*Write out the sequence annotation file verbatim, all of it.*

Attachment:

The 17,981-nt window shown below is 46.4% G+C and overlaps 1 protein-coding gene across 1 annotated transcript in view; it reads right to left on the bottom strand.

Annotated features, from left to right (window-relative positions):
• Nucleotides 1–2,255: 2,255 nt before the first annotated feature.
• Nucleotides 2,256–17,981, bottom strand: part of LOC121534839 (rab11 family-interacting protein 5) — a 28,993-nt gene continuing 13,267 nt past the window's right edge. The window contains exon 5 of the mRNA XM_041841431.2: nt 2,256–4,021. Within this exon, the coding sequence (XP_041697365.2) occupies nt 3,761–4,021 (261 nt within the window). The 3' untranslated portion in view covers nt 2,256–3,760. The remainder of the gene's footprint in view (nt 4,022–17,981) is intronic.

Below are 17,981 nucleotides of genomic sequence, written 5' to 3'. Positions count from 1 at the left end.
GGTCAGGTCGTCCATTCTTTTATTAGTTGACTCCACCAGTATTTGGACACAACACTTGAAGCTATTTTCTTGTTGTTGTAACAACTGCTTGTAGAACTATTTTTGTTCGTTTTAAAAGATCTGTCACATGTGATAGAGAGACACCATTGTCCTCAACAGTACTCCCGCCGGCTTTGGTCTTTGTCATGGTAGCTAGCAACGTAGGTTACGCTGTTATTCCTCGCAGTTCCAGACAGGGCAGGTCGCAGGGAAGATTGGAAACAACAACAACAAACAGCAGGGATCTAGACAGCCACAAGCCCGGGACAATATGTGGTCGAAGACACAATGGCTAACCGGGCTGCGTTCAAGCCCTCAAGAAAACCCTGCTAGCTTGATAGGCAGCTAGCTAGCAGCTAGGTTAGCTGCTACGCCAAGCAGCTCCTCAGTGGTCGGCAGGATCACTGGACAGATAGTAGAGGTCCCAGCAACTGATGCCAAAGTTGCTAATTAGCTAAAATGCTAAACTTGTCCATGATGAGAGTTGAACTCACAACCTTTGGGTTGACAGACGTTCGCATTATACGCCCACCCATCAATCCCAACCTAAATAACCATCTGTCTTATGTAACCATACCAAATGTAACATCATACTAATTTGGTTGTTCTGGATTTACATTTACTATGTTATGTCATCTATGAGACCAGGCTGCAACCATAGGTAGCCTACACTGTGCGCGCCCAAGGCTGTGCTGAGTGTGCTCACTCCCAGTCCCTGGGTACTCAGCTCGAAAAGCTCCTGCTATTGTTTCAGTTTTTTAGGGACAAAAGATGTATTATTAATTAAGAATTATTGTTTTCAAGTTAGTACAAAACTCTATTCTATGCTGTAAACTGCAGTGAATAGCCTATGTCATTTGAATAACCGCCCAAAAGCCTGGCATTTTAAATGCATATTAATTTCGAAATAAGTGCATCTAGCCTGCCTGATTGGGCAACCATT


The 17,981-nt window shown below is 46.4% G+C and overlaps 1 protein-coding gene across 1 annotated transcript in view; it reads right to left on the bottom strand.

Annotated features, from left to right (window-relative positions):
• Nucleotides 1–2,255: 2,255 nt before the first annotated feature.
• Nucleotides 2,256–17,981, bottom strand: part of LOC121534839 (rab11 family-interacting protein 5) — a 28,993-nt gene continuing 13,267 nt past the window's right edge. The window contains exon 5 of the mRNA XM_041841431.2: nt 2,256–4,021. Within this exon, the coding sequence (XP_041697365.2) occupies nt 3,761–4,021 (261 nt within the window). The 3' untranslated portion in view covers nt 2,256–3,760. The remainder of the gene's footprint in view (nt 4,022–17,981) is intronic.

Below are 17,981 nucleotides of genomic sequence, written 5' to 3'. Positions count from 1 at the left end.
GGTCAGGTCGTCCATTCTTTTATTAGTTGACTCCACCAGTATTTGGACACAACACTTGAAGCTATTTTCTTGTTGTTGTAACAACTGCTTGTAGAACTATTTTTGTTCGTTTTAAAAGATCTGTCACATGTGATAGAGAGACACCATTGTCCTCAACAGTACTCCCGCCGGCTTTGGTCTTTGTCATGGTAGCTAGCAACGTAGGTTACGCTGTTATTCCTCGCAGTTCCAGACAGGGCAGGTCGCAGGGAAGATTGGAAACAACAACAACAAACAGCAGGGATCTAGACAGCCACAAGCCCGGGACAATATGTGGTCGAAGACACAATGGCTAACCGGGCTGCGTTCAAGCCCTCAAGAAAACCCTGCTAGCTTGATAGGCAGCTAGCTAGCAGCTAGGTTAGCTGCTACGCCAAGCAGCTCCTCAGTGGTCGGCAGGATCACTGGACAGATAGTAGAGGTCCCAGCAACTGATGCCAAAGTTGCTAATTAGCTAAAATGCTAAACTTGTCCATGATGAGAGTTGAACTCACAACCTTTGGGTTGACAGACGTTCGCATTATACGCCCACCCATCAATCCCAACCTAAATAACCATCTGTCTTATGTAACCATACCAAATGTAACATCATACTAATTTGGTTGTTCTGGATTTACATTTACTATGTTATGTCATCTATGAGACCAGGCTGCAACCATAGGTAGCCTACACTGTGCGCGCCCAAGGCTGTGCTGAGTGTGCTCACTCCCAGTCCCTGGGTACTCAGCTCGAAAAGCTCCTGCTATTGTTTCAGTTTTTTAGGGACAAAAGATGTATTATTAATTAAGAATTATTGTTTTCAAGTTAGTACAAAACTCTATTCTATGCTGTAAACTGCAGTGAATAGCCTATGTCATTTGAATAACCGCCCAAAAGCCTGGCATTTTAAATGCATATTAATTTCGAAATAAGTGCATCTAGCCTGCCTGATTGGGCAACCATT